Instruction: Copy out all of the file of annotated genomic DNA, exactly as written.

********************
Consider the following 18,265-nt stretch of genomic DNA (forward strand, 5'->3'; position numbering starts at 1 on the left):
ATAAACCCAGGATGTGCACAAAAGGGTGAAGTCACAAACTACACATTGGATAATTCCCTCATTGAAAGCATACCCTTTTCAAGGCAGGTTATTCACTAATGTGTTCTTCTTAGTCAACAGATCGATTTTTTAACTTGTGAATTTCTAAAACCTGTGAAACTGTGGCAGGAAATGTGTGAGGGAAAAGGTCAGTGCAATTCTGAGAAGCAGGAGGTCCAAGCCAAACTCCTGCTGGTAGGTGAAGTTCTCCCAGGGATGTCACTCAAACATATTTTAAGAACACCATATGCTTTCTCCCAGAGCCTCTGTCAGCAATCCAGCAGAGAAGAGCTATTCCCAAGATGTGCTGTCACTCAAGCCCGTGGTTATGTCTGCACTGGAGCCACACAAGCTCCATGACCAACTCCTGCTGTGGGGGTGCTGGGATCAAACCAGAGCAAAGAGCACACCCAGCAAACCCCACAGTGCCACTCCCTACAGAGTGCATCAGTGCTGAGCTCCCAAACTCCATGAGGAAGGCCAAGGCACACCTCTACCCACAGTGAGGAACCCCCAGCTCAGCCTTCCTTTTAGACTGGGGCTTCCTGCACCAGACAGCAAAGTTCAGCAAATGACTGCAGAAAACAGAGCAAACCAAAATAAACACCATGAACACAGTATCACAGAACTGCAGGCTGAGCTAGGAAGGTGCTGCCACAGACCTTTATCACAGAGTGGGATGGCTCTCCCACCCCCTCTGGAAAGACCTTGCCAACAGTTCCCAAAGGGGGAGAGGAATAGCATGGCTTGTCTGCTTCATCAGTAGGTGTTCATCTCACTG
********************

Consider the following 18,265-nt stretch of genomic DNA (forward strand, 5'->3'; position numbering starts at 1 on the left):
ATAAACCCAGGATGTGCACAAAAGGGTGAAGTCACAAACTACACATTGGATAATTCCCTCATTGAAAGCATACCCTTTTCAAGGCAGGTTATTCACTAATGTGTTCTTCTTAGTCAACAGATCGATTTTTTAACTTGTGAATTTCTAAAACCTGTGAAACTGTGGCAGGAAATGTGTGAGGGAAAAGGTCAGTGCAATTCTGAGAAGCAGGAGGTCCAAGCCAAACTCCTGCTGGTAGGTGAAGTTCTCCCAGGGATGTCACTCAAACATATTTTAAGAACACCATATGCTTTCTCCCAGAGCCTCTGTCAGCAATCCAGCAGAGAAGAGCTATTCCCAAGATGTGCTGTCACTCAAGCCCGTGGTTATGTCTGCACTGGAGCCACACAAGCTCCATGACCAACTCCTGCTGTGGGGGTGCTGGGATCAAACCAGAGCAAAGAGCACACCCAGCAAACCCCACAGTGCCACTCCCTACAGAGTGCATCAGTGCTGAGCTCCCAAACTCCATGAGGAAGGCCAAGGCACACCTCTACCCACAGTGAGGAACCCCCAGCTCAGCCTTCCTTTTAGACTGGGGCTTCCTGCACCAGACAGCAAAGTTCAGCAAATGACTGCAGAAAACAGAGCAAACCAAAATAAACACCATGAACACAGTATCACAGAACTGCAGGCTGAGCTAGGAAGGTGCTGCCACAGACCTTTATCACAGAGTGGGATGGCTCTCCCACCCCCTCTGGAAAGACCTTGCCAACAGTTCCCAAAGGGGGAGAGGAATAGCATGGCTTGTCTGCTTCATCAGTAGGTGTTCATCTCACTG